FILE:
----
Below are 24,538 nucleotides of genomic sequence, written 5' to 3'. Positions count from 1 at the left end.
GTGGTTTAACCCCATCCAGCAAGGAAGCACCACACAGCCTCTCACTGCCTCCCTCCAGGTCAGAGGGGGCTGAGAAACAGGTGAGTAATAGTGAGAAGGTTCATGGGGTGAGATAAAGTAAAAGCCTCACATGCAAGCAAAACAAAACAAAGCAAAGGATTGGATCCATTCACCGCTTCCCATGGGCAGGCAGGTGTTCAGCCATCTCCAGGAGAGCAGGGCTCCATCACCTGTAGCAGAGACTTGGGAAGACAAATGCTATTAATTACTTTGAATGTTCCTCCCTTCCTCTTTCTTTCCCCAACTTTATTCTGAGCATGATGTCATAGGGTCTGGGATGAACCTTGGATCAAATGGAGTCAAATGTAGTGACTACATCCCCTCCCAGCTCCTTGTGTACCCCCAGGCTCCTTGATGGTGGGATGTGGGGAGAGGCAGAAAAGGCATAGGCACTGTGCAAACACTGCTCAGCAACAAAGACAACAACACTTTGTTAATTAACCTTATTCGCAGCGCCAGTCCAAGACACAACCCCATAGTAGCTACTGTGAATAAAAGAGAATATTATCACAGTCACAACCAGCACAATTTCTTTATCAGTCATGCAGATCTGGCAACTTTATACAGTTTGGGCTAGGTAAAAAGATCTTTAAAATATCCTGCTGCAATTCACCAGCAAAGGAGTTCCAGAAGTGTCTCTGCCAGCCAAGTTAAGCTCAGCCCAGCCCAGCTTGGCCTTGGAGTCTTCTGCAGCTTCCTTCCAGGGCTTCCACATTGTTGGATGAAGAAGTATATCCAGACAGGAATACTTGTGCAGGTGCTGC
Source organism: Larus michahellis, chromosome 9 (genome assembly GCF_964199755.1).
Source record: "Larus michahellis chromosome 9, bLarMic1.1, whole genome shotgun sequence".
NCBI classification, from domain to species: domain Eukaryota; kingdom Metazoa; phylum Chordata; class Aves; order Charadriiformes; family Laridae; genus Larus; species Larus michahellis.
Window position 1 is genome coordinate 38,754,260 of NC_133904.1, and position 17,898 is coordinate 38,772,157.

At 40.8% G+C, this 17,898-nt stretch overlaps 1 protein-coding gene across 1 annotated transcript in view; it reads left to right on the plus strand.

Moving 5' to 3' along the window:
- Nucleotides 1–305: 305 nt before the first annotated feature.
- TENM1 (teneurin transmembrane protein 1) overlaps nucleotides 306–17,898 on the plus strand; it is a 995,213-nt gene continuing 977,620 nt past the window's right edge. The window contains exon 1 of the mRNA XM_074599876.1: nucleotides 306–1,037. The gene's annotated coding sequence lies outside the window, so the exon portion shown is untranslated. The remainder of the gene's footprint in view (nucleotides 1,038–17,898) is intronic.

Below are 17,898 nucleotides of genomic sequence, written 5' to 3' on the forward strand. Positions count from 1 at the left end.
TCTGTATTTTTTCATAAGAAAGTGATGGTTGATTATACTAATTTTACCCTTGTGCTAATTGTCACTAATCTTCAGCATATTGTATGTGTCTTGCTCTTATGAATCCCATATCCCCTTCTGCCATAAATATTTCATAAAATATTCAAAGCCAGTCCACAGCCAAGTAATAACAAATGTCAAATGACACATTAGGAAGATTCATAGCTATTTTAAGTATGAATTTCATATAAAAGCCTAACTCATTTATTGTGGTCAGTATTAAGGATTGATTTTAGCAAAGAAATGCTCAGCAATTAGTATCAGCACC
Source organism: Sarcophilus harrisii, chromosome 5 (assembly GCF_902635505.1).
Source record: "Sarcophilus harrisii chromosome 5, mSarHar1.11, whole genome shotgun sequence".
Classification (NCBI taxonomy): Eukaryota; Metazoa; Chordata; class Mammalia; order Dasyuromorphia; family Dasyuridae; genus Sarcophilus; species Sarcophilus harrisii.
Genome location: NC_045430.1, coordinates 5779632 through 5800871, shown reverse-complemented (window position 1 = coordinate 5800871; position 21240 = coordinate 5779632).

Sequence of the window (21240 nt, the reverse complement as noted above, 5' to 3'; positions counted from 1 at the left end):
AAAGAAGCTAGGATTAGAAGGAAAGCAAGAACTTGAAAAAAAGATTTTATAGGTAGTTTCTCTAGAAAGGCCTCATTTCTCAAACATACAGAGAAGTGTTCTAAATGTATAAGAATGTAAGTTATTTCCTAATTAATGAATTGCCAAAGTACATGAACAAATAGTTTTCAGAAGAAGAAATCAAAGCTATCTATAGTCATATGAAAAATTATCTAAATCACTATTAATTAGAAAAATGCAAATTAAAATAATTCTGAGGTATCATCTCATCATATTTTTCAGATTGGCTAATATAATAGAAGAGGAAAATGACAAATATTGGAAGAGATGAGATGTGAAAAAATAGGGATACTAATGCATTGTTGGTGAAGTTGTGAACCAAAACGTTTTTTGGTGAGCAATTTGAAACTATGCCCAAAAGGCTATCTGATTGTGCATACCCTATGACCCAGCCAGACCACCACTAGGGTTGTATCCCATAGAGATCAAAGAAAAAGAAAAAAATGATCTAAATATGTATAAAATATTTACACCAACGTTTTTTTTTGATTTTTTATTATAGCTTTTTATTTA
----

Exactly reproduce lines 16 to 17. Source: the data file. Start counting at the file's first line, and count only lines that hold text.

Genome location: NC_045430.1, coordinates 5779632 through 5800871, shown reverse-complemented (window position 1 = coordinate 5800871; position 21240 = coordinate 5779632).

Sequence of the window (21240 nt, the reverse complement as noted above, 5' to 3'; positions counted from 1 at the left end):